INFORMATION
Region: Speyside. Thomshill, Nr Elgin.

Founded: 1876.

Water Source:  Bardon Burn.

Owner: Diageo.

Status: Operational.

Colour: Dark Gold.
WITHOUT WATER: Nose: Sweet Sherry influences with toffee, apple and pear aromas. Hints of charred oak and beeswax linger. Palate: Cracked black pepper initially with pineapple, grapefruit and dark chocolate flavours. Becomes creamy with a touch of nutmeg.
WITH WATER: Nose: Ripe banana, coconut and orange peel aromas initially. Complimented by charred oak and menthol notes. Palate: Very sweet with orange, strawberry and plum flavours. These combine with hints of salted caramel and hazelnut.
Body: Medium. Finish: Medium in length, with sweet fruit elements. Cask Type(s): 1st Fill Sherry Hogsheads. Whisky Style: Sherried Speyside dram.

IMG_0270

What I say:

This was my pick of the Edinburgh Whisky Stramash 2014. Despite a lot of good and many great whiskies available to taste at this event, this 18 year old sherried Glenlossie really made an impression on me.

Colour:

Golden caramel

Nose:

Sweet honey and golden syrup, fruity apple, pear, strawberry, plum, toffee and caramel, hints of spices/savoury notes, malty barley, polished leather shoes

Taste:

Zingy pepper spice on fruity strawberry and pineapple, banana and coconut, maraschino cherries, orange and grapefruit zest, old suede leather, caramac, nutty pecan and hazelnut, hints of maple syrup, milk chocolate and salted caramel, slightly waxy/oily in mouthfeel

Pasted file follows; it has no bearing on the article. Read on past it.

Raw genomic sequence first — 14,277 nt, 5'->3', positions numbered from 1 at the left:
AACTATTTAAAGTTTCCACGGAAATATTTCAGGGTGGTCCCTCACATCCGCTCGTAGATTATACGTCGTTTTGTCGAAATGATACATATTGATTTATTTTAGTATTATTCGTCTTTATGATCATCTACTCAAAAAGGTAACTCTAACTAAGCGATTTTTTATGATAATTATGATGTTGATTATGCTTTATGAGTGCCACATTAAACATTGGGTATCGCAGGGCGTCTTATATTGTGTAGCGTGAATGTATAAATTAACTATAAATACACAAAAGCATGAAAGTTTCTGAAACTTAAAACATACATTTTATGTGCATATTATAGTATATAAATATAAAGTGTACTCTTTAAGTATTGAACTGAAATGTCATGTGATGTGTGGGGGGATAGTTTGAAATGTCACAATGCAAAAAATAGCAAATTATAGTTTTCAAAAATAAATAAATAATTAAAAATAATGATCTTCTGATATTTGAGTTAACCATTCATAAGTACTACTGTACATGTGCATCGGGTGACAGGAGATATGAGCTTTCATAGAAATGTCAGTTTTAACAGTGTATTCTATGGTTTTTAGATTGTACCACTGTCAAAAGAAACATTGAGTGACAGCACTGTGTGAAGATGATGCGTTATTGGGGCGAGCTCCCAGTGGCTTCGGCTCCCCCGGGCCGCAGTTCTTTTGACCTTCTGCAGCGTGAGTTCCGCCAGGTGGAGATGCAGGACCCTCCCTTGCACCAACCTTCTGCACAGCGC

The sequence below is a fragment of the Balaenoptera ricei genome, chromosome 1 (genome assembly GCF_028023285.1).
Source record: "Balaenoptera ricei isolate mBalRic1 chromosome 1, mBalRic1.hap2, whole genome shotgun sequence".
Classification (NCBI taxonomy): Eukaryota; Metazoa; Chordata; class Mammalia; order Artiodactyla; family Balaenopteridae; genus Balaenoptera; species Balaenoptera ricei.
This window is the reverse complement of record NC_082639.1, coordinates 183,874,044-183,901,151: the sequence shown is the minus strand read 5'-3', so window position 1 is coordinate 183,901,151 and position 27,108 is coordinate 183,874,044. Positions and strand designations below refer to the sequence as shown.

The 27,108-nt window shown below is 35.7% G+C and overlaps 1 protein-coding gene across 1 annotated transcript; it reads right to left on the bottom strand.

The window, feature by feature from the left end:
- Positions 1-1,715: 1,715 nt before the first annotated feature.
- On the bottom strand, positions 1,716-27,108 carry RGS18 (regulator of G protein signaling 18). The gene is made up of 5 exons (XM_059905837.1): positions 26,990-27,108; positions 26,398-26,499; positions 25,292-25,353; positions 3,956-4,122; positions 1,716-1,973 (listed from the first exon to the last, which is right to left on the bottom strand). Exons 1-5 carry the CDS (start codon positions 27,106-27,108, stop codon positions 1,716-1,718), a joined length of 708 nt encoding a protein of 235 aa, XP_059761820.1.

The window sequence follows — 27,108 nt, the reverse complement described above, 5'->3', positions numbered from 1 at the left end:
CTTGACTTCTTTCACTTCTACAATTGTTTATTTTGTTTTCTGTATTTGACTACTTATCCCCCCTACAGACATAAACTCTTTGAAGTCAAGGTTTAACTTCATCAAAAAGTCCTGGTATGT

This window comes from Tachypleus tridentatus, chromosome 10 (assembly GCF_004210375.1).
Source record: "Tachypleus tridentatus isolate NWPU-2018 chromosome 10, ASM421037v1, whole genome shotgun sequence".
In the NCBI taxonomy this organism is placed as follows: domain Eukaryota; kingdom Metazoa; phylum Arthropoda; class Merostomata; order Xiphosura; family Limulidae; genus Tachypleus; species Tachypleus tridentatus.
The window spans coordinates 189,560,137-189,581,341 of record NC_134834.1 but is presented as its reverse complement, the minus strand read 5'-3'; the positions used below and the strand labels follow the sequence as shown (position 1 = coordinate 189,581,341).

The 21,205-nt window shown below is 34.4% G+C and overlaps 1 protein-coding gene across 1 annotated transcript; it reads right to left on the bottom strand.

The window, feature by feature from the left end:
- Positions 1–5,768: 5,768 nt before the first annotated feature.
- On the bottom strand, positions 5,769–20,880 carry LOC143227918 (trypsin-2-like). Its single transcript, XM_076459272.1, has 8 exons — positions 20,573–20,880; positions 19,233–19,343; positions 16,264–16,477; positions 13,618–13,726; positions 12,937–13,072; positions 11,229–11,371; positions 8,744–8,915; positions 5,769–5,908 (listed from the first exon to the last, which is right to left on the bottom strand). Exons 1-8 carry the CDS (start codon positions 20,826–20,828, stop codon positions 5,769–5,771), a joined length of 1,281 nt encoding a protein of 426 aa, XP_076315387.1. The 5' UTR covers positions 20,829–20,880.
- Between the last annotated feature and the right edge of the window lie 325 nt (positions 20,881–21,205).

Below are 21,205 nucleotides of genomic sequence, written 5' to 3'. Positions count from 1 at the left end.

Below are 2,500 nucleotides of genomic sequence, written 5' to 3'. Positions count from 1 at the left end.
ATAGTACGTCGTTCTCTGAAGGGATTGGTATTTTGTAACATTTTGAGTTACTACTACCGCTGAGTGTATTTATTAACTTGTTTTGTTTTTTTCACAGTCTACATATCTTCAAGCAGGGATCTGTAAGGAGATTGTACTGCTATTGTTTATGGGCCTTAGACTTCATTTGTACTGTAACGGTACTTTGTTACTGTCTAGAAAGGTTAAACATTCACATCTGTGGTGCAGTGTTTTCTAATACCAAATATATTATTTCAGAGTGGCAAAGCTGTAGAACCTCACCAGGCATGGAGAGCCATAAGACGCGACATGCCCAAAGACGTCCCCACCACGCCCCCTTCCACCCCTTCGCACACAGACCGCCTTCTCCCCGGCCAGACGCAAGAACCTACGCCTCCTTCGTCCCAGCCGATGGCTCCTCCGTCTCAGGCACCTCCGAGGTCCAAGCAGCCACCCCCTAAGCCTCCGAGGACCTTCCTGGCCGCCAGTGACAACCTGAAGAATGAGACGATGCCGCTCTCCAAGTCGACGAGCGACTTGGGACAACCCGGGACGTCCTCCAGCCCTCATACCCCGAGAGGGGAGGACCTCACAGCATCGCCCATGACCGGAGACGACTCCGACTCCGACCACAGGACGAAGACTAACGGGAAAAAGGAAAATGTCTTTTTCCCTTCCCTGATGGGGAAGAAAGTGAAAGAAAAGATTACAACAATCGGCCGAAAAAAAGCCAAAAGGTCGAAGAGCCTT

Finish:

Medium, fruity sweet, slightly vaporous with some darker tannins and oaked wood elements linger

Overall:

What a beauty of a dram, this has everything, a  little zingy spice to keep it rolling along and then a beautiful balance of subtly tannic fruit and nutty creamy unmistakably caramac. I could drink this at any occasion, more please!

Caol Ila 17 Years Old 1996 Cask 10123 – Old Malt Cask ~50% (Hunter Laing & Co. Ltd)

CaolIla17yoOMC

Caol Ila 17 Years Old 1996 Cask 10123 – Old Malt Cask ~50% (Hunter Laing & Co. Ltd)

50% ABV, £80 for 70cl

Score: 85/100

CaolIla17yoOMC

What they say:

A 1996 vintage Caol Ila from independent bottlers Hunter Laing as part of their Old Malt Casks series. Aged for 17 years before bottling, this is a classically peaty and earthy Caol Ila.

Nose: Initially sweet, peat, sea salt, iodine, rubber.

Palate: Peat, iodine, sea weed, earthy, leaf.

Finish: Long, dry with peat smoke and oak.

What I say:

From independent bottlers Hunter Laing & Co Ltd., comes this 17 year old Caol Ila, producing 324 bottles as part of their Old Malt Cask range.

Colour:

Pale straw gold

Nose:

Sweet, salty, peaty, menthol, tiger balm and slightly phenolic

Taste:

Peaty smoke, chilli heat, black pepper on pineapple chunks in syrup, earthy and ashen, sea weed, laverbread, liquorice root and liquorice allsorts (slightly sweet)

Finish:

Long, drying, toffee, oak and liquorice peat

Overall:

Nice example of a well-aged Caol Ila. Some interesting flavours going on in this one and the ash-like quality I usually associate with Caol Ila seems well contained under plenty of sweet and fruity flavours. Despite my love for most of the other Islay malts, Caol Ila is growing in my estimation as it is rapidly becoming the most sampled Islay distillery for us. Another great cask choice from the folks at Hunter Laing.